I wrote this article for The Progressive magazine and it can also be found on their website: www.progressive.org
We’re back to building a mass movement, only this time with women’s leadership and on a scale almost unprecedented in our history.
It took five years of a genocidal war in Vietnam to see the kind of turnout the historic Women’s Marches generated on January 21, 2017, the day after Donald Trump was inaugurated.
More than three million people—about 1 percent of the U.S. population—took to the streets in protest. This was followed by spontaneous demonstrations at airports across the nation after Trump’s ban on immigrants targeted war refugees like my parents, who escaped the Holocaust when they came to this country. After marching with 100,000 sisters and brothers in the rain in San Francisco I’ve been waiting to see where things go next.
I had something of a flashback watching local TV news coverage of a riot in real time as about 100 black bloc “anti-fascists” hijacked a protest by 1,500 U.C. Berkeley students against another racist, misogynist editor from Breitbart News (no, not the one in the White House) who was invited to speak by campus Republicans.
The small, organized squads of black clad anarchists, whose activities at times devolve into looting and physical attacks on people, have been around since the anti-Globalization protests of the late 1990s. The New York Times gets it wrong, however, when it reports that the anarchists “mounted a huge demonstration in Seattle against the World Trade Organization” in 1999. The more than 30,000 environmentalists, trade unionists and others who organized that protest, not to mention the dock workers who shut down all the West Coast ports in solidarity, were actually not among the several hundred anarchists trashing Starbucks outlets and provoking a police riot in response.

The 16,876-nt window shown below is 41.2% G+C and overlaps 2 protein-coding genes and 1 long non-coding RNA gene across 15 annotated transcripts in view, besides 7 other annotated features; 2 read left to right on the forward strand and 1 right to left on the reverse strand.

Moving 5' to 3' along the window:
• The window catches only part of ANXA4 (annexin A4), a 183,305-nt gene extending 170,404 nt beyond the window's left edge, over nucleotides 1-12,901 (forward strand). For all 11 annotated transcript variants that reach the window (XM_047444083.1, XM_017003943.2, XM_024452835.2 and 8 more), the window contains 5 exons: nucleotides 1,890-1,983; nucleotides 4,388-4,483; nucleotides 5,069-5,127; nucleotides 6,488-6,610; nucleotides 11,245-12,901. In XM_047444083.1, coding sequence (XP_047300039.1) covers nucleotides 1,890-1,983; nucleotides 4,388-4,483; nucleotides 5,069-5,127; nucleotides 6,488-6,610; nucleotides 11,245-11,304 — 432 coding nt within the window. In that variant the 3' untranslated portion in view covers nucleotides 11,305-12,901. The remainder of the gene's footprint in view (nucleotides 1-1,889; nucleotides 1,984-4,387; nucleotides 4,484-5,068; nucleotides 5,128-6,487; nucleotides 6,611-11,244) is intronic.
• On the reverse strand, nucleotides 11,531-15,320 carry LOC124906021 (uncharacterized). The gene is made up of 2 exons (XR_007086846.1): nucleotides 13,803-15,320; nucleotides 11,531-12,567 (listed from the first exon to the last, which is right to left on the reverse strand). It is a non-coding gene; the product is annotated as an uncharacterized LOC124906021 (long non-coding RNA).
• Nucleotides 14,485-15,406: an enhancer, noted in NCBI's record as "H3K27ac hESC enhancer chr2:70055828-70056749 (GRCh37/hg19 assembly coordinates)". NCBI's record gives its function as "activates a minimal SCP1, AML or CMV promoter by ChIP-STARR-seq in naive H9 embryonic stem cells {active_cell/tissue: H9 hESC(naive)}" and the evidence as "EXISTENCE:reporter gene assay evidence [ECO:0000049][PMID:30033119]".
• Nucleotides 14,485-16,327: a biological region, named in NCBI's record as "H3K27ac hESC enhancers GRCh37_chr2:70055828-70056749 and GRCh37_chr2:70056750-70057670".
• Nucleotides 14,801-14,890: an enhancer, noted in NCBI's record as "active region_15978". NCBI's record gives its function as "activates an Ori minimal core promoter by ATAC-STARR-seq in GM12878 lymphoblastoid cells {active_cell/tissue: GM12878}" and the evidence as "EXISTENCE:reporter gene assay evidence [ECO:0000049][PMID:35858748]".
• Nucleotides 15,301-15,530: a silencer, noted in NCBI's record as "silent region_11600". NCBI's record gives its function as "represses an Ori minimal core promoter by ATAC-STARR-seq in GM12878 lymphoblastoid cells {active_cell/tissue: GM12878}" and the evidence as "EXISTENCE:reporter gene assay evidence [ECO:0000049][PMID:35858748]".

While I understand their roots in the European autonomous movements of the 1970s the black blocs also remind me of the Weathermen of the late 1960s just before they went underground to carry out a series of bombings. In 1969 I was at a protest in Boston where the Weathermen stood in the back of the crowd throwing bottles and billiard balls to provoke the police to attack us. At least the current black bloc provokes violence from the front of the crowd. As we used to say about certain street militants, “If they’re not FBI provocateurs they’re losing a good source of income.”
As bad as things are looking in the new Trump era, there is an unprecedented sense of solidarity on the left. We need to hang together, and remember the lessons of our own progressive history, if we are going to push back the far right.
I went to my first protest fifty-two years ago when I was thirteen years old. We took over the Brooklyn Bridge to demand construction jobs for black workers and I was hooked. At twenty I was organizing protests against Nixon and the Vietnam War at the Republican Convention in Miami Beach. A buddy and I were working out street tactics in Flamingo Park in South Beach when two old Jewish men in their seventies came up to us. South Beach was populated by low-income pensioners and immigrants, like my grandmother, at the time. “Marbles” one of them said.
“When the police horses charge, throw marbles under their hooves.” “It’s very effective,” the second one assured us. “We used to do it in Union Square (in New York City) in the 1930s.”
Turns out the cops and National Guard didn’t use horses that night, just CS gas, mace and riot batons. Still, I’ve always appreciated those gentlemen and their well-intentioned (if pre-PETA) advice from the old left to the New Left. So as I’m now an official elder myself having just received my new (but not yet privatized) Medicare card I’d like to offer some suggestions to the millions of new activists who are building the new American Resistance.
1. Three cheers for the street movement